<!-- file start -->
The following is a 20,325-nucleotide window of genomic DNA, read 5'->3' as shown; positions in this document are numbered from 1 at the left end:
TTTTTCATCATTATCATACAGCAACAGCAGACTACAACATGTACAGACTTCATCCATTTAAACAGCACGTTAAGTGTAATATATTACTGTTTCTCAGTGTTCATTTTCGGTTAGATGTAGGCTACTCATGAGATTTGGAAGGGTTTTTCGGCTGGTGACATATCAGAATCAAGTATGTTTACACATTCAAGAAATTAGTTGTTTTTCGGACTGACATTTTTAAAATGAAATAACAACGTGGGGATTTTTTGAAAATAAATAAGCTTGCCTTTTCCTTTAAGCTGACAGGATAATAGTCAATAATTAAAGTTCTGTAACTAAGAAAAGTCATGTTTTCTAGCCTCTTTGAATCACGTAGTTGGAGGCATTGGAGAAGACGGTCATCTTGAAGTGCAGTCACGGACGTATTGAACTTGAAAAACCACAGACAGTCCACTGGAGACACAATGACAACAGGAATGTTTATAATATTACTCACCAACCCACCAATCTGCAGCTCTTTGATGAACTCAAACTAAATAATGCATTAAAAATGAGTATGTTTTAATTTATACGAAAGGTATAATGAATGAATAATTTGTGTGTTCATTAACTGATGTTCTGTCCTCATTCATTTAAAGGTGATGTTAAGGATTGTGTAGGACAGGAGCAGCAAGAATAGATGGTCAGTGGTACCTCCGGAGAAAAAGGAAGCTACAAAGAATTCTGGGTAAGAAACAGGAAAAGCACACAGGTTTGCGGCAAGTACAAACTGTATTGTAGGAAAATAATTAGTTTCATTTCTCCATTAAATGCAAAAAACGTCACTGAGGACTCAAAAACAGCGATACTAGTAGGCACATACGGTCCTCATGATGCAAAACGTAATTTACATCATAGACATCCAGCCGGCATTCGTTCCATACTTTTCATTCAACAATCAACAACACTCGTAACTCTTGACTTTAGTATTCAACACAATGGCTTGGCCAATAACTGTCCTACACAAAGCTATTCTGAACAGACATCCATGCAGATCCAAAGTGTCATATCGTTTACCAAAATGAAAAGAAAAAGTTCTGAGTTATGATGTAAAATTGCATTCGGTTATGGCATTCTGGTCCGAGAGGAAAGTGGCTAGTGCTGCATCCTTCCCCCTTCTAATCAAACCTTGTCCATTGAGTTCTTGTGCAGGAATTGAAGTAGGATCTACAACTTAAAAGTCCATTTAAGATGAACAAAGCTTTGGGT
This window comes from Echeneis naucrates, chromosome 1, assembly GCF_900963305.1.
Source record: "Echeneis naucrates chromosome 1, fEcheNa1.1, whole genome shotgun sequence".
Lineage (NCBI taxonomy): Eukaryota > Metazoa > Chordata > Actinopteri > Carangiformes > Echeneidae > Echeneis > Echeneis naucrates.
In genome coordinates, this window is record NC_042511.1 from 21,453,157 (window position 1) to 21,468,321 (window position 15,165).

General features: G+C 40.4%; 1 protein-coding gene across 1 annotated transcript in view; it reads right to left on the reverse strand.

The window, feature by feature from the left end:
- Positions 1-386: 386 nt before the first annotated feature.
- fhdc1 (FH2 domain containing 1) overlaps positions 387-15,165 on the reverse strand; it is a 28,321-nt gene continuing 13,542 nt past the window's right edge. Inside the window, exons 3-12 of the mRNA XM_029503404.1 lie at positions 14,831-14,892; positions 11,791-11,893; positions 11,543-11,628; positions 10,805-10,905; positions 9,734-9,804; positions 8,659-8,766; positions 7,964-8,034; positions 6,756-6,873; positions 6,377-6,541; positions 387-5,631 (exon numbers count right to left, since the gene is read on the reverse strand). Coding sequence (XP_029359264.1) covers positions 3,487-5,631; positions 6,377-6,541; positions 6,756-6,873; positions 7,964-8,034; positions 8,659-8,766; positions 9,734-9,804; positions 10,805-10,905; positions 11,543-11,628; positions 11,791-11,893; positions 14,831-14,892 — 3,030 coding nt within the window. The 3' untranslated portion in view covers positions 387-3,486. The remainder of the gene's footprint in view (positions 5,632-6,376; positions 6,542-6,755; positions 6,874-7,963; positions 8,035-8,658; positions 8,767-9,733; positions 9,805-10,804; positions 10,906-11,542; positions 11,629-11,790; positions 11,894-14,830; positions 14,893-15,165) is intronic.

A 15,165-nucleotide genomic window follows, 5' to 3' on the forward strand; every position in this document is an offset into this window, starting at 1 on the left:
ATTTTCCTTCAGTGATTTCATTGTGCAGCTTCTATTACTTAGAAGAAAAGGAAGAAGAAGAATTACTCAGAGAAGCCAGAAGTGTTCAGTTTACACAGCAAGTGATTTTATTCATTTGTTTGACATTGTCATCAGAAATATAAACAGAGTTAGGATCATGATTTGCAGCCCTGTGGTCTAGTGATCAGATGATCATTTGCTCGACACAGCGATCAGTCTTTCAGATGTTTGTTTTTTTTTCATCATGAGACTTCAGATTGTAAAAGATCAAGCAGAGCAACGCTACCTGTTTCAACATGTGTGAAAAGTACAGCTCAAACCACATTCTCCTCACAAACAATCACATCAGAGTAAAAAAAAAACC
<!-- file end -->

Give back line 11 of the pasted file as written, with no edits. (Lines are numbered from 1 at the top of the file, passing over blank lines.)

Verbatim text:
A 15,165-nucleotide genomic window follows, 5' to 3' on the forward strand; every position in this document is an offset into this window, starting at 1 on the left: